Fayette County Fishing Report
The holidays bring many people extra time to fish and Fayette is the place to be. Fishing this fall was very good and we can only expect to see good fishing straight through the next few months and into the spawn. As all of you know, on any power plant impoundment, the fishing remains steady throughout the winter months. If you dress properly, you have some great fishing memories this time of year. The fronts are dropping in and the air temperature is fluctuating wildly some days and that makes for some interesting times.
The traditional spot to begin your day of fishing is the warm water discharge and to be sure there are plenty of fish there. I believe there are resident fish in the area that never venture any further from the discharge than the spawning flats near by. These fish are accustomed to the worm to hot water and do not go seeking cooler water. I would begin with a spinnerbait along the discharge shoreline. When the baitfish are stacked in there with the bass it can be non-stop action. I use a War Eagle mouse in the 3/8 to ½ sizes. The current is significant so a heavier bait is required. Another great way to catch these fish is to throw finesse worm on a light jig head, letting it float along with the current. This can produce some very nice fish.
The center of the discharge can also produce some good fish with either a heavy drop shot or a deep diving crankbait. I prefer the MOJO drop shot weights as the line is protected inside the weight and they rarely get hung up in cover. The Rapala DT 16 series in either shad or blue gill is an excellent bait if you want to crank the area. Just remember, throw your bait up current and bring I back down stream. That is the way the bass will orient themselves.
Remember to pay close attention to the prevailing winds. If they have been out of the south for a few days before you fish, hit the points north of the discharge. If the winds have been from the north, fish along the discharge and the areas around it. The warmer water will have been pushed either direction. I am also keeping a Lucky Craft Lipless bait in the American Shad tied on to use before the fish go deeper.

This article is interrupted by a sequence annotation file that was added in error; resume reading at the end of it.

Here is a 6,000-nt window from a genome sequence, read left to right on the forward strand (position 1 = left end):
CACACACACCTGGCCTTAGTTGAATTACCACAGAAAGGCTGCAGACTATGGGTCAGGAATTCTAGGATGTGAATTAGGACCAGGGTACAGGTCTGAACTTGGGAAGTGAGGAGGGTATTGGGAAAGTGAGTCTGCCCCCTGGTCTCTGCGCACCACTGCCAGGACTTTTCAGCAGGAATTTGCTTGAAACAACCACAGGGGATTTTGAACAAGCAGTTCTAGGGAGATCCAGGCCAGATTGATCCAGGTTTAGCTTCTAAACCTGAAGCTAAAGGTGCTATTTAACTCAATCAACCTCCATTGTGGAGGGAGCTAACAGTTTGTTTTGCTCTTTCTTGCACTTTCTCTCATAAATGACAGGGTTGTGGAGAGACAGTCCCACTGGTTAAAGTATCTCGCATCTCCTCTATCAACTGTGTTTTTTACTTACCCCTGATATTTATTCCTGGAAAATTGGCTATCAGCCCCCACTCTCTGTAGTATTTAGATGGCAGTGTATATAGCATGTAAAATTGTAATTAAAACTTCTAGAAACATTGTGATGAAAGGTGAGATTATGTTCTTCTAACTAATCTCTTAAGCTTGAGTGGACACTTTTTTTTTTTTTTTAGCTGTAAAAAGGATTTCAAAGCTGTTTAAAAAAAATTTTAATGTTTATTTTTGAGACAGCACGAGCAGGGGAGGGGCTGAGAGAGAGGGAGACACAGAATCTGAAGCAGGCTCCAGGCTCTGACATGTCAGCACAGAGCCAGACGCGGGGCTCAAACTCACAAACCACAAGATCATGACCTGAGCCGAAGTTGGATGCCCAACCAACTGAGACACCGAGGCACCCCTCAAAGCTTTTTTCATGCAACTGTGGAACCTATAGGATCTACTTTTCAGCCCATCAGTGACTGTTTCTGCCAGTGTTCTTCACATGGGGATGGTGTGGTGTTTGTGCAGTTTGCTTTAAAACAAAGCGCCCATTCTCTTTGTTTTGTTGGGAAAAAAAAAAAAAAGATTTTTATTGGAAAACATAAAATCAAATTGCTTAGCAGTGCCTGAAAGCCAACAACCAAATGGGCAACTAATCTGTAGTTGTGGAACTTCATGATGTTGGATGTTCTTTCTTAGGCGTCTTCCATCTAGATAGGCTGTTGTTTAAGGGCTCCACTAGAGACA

Many fish will come from using a Carolina rigor spoon this time of year. Last year the shad did not really ball up on the offshore humps as usual so the bite was slow. If the cooperate this year, the shad and blue gill will ball up on the off shore humps and a Carolina rig, drop shot or Spoon should produce some nice quality fish. A Chartreuse/Pepper finesse worm, watermelon/red Baby Brush Hog or Chartreuse/Pumpkin Trick worm are all good producers on the rig. A one-ounce slab spoon is all you need to use to catch these bass when they are under the shad. I do modify my spoon a bit by replace the standard hook with a chicken feathered Mustad Triple Grip hook.
Now, as January wears on the fish will begin moving shallow and into a pre-spawn mode on the western part of the lake. Remember the fish will spawn first on the west side and the pre-spawn, spawn, post-spawn cycle will move from west to east and the months progress. The pre-spawn fish will be aggressive and ready to hit shallow crank baits. Rapala has a new DT 4 to go along with the 6 and 10 as excellent pre-spawn baits. Again the shad and blue gill colors should do the trick. I also like to throw a Senko in watermelon/red this time of year on the secondary points.
This is the time of year that Fayette can really fog up during the morning. I suggest you fish your way from the ramps during such periods. Too many people think they know where they are and end up hitting something or somebody along way from where they thought they were. Many fishermen now possess a GPS and think that means they can run the lake with impunity. Well, you folks are the most dangerous because your running at much to high a speed, looking at your GPS unit, rather than the water around you. Please be careful, wear your life jacket and dress appropriately. This can be a dangerous time of the year but also an outstanding time to fish Fayette.